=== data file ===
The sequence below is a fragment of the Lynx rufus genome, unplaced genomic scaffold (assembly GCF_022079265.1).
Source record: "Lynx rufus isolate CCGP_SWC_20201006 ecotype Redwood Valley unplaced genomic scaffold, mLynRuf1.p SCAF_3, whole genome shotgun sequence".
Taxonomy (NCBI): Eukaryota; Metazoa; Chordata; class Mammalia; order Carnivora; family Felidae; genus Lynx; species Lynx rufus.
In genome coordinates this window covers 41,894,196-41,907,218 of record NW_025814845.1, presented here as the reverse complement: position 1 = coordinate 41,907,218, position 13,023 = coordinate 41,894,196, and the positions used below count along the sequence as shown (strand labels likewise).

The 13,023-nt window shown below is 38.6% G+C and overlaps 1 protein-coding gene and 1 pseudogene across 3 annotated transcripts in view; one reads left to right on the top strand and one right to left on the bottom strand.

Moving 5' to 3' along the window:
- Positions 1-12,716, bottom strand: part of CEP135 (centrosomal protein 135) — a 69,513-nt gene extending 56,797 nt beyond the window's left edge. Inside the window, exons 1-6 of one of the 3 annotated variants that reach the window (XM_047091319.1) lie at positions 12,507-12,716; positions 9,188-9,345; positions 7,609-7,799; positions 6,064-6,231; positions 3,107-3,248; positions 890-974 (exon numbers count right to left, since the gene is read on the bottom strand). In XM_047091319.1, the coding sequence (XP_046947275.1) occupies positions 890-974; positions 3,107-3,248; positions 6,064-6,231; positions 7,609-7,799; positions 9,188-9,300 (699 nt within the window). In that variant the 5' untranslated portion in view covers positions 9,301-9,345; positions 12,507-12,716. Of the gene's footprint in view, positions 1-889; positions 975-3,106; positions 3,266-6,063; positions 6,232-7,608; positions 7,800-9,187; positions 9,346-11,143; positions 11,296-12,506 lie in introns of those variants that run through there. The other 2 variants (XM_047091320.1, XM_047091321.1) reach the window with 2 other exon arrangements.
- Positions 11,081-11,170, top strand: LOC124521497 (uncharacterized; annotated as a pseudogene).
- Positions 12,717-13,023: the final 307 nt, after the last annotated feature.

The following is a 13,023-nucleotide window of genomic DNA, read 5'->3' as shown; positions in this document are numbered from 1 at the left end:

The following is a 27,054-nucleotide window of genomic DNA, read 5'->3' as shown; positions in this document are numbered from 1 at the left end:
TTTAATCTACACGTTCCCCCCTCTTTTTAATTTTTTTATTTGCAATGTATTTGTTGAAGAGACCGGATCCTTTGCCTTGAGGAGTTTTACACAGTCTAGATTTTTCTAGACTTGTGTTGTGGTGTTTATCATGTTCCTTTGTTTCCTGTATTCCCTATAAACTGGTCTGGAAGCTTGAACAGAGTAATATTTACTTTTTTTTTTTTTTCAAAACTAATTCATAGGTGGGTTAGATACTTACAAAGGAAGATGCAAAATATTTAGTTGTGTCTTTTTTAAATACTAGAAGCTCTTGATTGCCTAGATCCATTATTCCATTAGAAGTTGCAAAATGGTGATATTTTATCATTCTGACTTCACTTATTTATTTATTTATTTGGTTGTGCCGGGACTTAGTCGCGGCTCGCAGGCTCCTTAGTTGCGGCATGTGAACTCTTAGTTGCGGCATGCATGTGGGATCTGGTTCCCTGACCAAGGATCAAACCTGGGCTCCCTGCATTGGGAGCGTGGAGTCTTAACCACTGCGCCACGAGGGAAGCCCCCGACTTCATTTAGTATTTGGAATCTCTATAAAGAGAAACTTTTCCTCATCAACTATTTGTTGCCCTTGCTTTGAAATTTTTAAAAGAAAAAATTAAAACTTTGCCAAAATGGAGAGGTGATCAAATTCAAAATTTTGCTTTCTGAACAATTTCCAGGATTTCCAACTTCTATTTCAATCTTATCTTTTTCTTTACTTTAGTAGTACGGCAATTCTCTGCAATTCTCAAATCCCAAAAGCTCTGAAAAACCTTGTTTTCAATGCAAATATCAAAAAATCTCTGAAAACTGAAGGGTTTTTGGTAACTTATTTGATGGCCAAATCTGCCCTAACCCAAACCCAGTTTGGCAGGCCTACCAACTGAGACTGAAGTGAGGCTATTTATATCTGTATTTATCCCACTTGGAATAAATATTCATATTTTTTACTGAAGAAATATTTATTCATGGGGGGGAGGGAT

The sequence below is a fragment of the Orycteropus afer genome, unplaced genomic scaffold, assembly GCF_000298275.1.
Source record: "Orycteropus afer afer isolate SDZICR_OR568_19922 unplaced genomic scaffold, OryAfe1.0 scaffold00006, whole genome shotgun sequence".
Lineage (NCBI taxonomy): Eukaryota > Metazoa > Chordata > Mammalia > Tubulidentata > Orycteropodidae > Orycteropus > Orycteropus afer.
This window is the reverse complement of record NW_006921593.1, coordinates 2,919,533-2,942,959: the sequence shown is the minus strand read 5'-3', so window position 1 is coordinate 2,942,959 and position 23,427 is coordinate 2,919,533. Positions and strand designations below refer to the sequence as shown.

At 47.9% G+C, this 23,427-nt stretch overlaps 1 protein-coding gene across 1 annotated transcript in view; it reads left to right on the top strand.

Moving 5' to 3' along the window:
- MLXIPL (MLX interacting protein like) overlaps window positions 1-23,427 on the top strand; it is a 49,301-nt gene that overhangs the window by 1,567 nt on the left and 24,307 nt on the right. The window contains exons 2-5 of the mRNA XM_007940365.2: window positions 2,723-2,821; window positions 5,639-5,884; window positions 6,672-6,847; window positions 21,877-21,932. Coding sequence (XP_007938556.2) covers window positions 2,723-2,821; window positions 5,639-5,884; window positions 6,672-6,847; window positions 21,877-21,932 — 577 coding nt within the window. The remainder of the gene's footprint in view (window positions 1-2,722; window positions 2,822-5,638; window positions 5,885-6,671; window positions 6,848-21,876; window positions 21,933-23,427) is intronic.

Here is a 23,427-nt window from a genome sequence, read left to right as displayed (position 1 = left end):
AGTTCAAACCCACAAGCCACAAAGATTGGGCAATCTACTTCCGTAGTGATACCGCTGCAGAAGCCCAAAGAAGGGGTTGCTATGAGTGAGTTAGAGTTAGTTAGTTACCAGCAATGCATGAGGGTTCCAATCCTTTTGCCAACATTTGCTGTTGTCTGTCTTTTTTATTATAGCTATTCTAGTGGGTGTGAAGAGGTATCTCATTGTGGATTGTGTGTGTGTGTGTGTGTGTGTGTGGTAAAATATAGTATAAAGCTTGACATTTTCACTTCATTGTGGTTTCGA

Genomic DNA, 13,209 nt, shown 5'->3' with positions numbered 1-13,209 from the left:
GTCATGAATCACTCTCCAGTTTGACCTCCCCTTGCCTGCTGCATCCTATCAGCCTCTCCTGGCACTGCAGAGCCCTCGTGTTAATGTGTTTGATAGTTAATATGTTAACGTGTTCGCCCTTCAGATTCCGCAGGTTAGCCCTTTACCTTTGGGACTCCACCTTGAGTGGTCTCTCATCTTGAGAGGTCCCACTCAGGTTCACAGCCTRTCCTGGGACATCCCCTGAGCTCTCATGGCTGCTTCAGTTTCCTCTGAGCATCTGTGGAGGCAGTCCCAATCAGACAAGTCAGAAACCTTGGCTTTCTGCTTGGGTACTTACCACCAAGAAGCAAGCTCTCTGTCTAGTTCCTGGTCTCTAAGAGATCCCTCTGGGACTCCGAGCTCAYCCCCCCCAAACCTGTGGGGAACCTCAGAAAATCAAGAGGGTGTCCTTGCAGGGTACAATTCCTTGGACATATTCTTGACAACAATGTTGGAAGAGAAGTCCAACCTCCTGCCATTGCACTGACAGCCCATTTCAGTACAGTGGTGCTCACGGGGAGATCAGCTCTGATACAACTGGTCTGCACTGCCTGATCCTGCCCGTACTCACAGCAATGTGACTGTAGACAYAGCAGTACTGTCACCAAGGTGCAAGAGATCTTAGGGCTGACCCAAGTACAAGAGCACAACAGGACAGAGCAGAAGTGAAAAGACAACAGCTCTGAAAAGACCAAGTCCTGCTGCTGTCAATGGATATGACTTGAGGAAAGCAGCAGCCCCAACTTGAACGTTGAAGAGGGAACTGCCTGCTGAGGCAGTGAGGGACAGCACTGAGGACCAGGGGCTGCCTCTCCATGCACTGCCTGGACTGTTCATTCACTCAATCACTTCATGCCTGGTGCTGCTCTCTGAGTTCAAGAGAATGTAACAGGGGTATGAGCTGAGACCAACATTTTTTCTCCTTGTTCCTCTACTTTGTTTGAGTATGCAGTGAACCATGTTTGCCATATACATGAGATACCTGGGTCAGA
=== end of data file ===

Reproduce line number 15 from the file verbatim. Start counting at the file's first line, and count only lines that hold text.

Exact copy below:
Lineage (NCBI taxonomy): Eukaryota > Metazoa > Chordata > Mammalia > Tubulidentata > Orycteropodidae > Orycteropus > Orycteropus afer.